Interim SEP Rulemaking To Reinstate SEPS Facing Opposition From Chamber of Commerce, GOP

While the US Department of Justice (DOJ) has sought to return Supplemental Environmental Projects (SEPs) to the quiver of tools, it can use to resolve environmental claims, some stakeholders, including the US Chamber of Commerce, Republican lawmakers, and Republican state Attorney’s General have filed comments opposing the return of SEPs. Below, we briefly assess their comments – and why they matter to the regulated community.  


SEPs have long been used by local, state, and federal regulators as part of environmental settlements. SEPs allow a portion of a civil penalty to be mitigated, in exchange for the settling defendant agreeing to fund an environmentally beneficial project, typically with some nexus to the underlying violations that are being resolved. When used as a remedy, SEPs allow communities who have allegedly suffered from environmental harms to more quickly benefit from any settlement. We previously discussed the benefits of SEPs here.

Late in the Trump Administration, DOJ enacted a formal rule banning SEPs as part of settlement agreements in environmental enforcement cases, under the theory that SEPs violate the Miscellaneous Receipts Act. 

That rulemaking was preceded by the issuance of memoranda from Jeffery Bossert Clark, then the Assistant Attorney General, for the Environment and Natural Resources Division. Prior to Clark’s memoranda, SEPs had been a settlement tool for over three decades and were highly favored by government enforcement teams, settling defendants, and local communities that benefit from SEPs.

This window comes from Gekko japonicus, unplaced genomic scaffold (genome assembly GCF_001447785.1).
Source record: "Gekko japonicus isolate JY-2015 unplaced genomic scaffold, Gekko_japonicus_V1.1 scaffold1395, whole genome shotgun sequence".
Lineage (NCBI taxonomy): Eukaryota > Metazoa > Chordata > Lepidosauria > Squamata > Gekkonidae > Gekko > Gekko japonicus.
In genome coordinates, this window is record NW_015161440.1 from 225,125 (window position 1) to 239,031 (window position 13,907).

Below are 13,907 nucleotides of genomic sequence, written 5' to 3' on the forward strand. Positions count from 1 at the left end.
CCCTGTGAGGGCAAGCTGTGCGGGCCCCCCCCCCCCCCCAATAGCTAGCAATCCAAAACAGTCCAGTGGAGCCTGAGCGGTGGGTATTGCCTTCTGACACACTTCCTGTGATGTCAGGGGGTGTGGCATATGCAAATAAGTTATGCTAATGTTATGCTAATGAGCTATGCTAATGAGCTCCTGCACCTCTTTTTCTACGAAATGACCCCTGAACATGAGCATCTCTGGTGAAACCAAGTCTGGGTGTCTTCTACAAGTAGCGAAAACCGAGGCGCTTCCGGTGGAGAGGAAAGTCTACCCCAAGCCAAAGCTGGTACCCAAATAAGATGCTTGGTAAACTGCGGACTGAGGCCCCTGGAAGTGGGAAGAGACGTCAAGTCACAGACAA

The Biden-led DOJ withdrew the Clark memoranda shortly after the change in administration, and has proposed the Interim Final Rule to replace the SEP-prohibiting rule of the Trump Administration and formally complete the process of reinstating SEPs as a useful settlement tool. The aforementioned public comments opposing the proposed Interim Final Rule were filed within the public comment period, which closed on July 11. 

Pros and Cons of SEPs

The Chamber’s comments opposing the Interim Final Rule argue that SEPs should not be used because they “divert funds away from the US Treasury and into the hands of non-governmental advocacy groups and other third parties,” thus violating Congress’s appropriations authorities. The Chamber seeks to continue the prohibition on SEPs, arguing that whether a SEP supports “worthy causes or programs” is irrelevant, as directing settlement funds to third-party organizations is “arguably illegal.” These arguments largely echo those advanced in the Clark memoranda issued during the Trump Administration.

Other commenters have weighed in with the support of SEPs, including state environmental agency directors, the Environmental Council of the States, the National Association of Clean Air Agencies, and the Southern Environmental Enforcement. Notably, the Interim Final Rule was issued on the same day as DOJ issued its comprehensive environmental justice strategy (which we discussed here), and SEPs are often the quickest way to deliver benefits in real-time to communities alleged to be environmentally harmed.  

Next Steps

At present, DOJ will consider the various comments received before finalizing the interim rule, but it appears that it will stay the course on which it has embarked. We will keep an eye out for litigation related to this rule.  


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